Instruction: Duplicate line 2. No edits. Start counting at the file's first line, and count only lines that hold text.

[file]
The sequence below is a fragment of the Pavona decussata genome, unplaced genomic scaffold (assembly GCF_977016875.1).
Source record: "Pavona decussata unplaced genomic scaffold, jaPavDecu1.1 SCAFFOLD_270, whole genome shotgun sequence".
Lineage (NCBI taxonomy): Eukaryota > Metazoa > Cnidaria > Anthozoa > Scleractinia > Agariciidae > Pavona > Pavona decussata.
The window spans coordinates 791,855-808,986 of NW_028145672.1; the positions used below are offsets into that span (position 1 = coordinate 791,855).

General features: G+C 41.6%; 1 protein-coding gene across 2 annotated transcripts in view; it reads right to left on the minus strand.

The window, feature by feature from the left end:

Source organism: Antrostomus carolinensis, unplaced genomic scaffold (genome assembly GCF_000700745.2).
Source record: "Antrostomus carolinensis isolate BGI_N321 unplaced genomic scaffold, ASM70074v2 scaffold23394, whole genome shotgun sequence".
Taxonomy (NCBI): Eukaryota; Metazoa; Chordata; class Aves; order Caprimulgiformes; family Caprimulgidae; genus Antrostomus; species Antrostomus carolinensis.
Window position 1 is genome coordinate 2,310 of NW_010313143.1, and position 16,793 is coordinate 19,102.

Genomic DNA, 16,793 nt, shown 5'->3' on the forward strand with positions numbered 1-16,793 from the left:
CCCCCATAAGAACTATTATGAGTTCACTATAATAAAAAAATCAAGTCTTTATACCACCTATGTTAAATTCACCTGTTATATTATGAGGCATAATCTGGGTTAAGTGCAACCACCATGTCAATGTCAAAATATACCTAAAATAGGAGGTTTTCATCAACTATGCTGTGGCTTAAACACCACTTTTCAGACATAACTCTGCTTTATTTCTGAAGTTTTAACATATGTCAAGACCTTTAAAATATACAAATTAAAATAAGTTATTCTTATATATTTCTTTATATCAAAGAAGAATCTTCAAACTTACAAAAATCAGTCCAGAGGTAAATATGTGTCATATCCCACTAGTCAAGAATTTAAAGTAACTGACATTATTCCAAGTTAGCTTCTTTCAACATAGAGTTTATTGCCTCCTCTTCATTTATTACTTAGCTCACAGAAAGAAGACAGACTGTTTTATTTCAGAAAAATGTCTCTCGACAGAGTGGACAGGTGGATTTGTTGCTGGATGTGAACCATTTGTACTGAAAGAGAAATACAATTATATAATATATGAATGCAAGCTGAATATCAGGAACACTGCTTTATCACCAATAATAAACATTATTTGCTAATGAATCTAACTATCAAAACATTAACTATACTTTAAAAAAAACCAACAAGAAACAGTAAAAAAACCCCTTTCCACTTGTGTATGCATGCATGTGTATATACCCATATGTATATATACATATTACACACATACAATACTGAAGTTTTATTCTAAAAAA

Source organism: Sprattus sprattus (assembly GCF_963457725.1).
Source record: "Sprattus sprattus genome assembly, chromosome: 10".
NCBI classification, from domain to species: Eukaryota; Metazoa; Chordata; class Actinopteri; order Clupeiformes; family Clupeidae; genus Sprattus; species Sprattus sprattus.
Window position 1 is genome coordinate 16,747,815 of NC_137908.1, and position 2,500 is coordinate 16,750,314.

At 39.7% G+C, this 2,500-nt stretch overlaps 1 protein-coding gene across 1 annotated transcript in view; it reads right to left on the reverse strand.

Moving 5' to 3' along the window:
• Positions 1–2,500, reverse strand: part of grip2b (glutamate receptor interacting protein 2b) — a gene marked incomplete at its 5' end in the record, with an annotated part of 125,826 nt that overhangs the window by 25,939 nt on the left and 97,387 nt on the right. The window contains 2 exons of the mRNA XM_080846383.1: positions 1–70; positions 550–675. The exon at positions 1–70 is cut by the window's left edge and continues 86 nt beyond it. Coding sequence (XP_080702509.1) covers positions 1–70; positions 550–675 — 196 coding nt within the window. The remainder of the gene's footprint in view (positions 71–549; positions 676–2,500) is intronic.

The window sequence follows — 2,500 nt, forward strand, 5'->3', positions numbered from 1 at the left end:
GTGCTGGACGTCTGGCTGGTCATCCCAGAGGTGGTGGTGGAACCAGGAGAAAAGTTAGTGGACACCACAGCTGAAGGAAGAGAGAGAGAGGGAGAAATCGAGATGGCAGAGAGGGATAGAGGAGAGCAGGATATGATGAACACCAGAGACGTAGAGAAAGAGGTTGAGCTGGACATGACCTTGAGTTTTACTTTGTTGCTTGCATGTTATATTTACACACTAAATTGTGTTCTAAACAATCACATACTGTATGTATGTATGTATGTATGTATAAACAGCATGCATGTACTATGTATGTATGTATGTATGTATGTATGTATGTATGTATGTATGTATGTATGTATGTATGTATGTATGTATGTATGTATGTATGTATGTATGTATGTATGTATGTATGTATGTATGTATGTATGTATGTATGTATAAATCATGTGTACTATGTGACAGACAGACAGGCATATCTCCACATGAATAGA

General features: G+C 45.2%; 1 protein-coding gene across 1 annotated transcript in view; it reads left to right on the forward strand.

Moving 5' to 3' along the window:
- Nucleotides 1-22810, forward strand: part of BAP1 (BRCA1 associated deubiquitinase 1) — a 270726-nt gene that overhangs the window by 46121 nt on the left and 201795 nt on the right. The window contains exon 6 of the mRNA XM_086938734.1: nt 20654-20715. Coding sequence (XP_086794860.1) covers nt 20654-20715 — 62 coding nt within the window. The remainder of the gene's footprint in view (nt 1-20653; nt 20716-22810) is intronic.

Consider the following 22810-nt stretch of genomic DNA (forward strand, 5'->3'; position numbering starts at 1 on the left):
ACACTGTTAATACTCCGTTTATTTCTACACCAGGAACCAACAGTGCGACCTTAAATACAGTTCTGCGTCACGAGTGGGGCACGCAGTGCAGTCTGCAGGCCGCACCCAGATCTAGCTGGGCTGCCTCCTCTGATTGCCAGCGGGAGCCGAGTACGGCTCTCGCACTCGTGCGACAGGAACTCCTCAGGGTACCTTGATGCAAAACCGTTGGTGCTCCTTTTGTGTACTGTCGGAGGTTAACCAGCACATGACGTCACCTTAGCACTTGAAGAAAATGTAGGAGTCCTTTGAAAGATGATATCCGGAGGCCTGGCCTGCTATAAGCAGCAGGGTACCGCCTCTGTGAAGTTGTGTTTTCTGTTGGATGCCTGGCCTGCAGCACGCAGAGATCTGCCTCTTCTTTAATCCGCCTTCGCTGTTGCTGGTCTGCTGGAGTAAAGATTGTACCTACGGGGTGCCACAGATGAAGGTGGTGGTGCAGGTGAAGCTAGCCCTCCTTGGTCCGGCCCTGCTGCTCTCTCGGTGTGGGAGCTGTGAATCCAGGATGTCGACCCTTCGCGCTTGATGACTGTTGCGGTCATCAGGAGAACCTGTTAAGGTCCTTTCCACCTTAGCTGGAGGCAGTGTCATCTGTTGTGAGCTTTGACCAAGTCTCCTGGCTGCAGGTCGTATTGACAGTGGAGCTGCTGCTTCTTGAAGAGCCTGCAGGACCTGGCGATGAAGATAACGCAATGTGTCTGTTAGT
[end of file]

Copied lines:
Source record: "Pavona decussata unplaced genomic scaffold, jaPavDecu1.1 SCAFFOLD_270, whole genome shotgun sequence".